Género, Emigración y Movilidad Social en la Expansión Atlántica: Mujeres Españolas en el Perú colonial (1550-1650)
Title: Género, Emigración y Movilidad Social en la Expansión Atlántica: Mujeres Españolas en el Perú colonial (1550-1650)
Author: ALMORZA HIDALGO, Amelia
Series/Report no.: EUI PhD theses; Department of History and Civilization
This research focuses on the Spanish women involved in the transatlantic emigration to the Viceroyalty of Peru during the period 1550 to 1650. Through the analysis of passenger records, travel’s licenses and personal correspondence, I study the specific characteristics of women emigration to America, its particular evolution and constrains, emphasizing the role played by women in the family groups of travel. The research uses a transnational approach with documents from both Spanish and American archives. The combination of sources from both sides of the Atlantic allows me to link the evolution of the marriage market in the city of Lima with the process of Spanish female emigration. Moreover, by selecting diverse case studies this thesis analyzes the opportunities that Spanish women had to succeed, and how their options changed over the period due to the appearance of the new Creole elite. The increasing difficulties in the marriage market and the restricted access to the elite motivated the social problem of single Spanish women in colonial Lima. This conflict was already solved by informal ties of mutual help and the creation of formal institutions of charity and convents. By focusing on issues like gender, emigration and social mobility, this dissertation analyzes the social constrains of women both in Spain and Peru and the existence of a family structure that allowed them to participate in the emigration flow. Furthermore, this migration process and the subsequent settlement in America produced the empowerment of women during the first decades of the colony.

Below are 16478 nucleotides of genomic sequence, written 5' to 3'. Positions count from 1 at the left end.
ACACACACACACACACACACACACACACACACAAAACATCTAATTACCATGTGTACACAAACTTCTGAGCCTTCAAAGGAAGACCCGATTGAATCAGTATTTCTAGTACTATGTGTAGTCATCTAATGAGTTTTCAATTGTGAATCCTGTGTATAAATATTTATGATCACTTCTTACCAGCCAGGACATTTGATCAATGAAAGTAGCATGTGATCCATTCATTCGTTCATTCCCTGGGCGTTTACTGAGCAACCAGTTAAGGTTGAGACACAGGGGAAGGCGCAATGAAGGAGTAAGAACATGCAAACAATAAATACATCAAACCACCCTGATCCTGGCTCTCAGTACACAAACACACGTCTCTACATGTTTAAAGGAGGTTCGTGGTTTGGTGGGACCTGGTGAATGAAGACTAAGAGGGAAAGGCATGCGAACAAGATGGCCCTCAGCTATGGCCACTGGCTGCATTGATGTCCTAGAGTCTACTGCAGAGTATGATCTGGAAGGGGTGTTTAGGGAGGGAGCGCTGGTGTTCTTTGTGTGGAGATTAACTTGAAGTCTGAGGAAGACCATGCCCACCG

Defence date: 13 December 2011; Examining Board: Prof. Bartolomé Yun Casalilla (EUI) - Supervisor Prof. Giulia Calvi (EUI) Prof. Nancy van Deusen (Queen’s University, Kingston, Ontario) Prof. Jean Paul Zúñiga (EHESS, Centre de Recherches Historiques, Paris)
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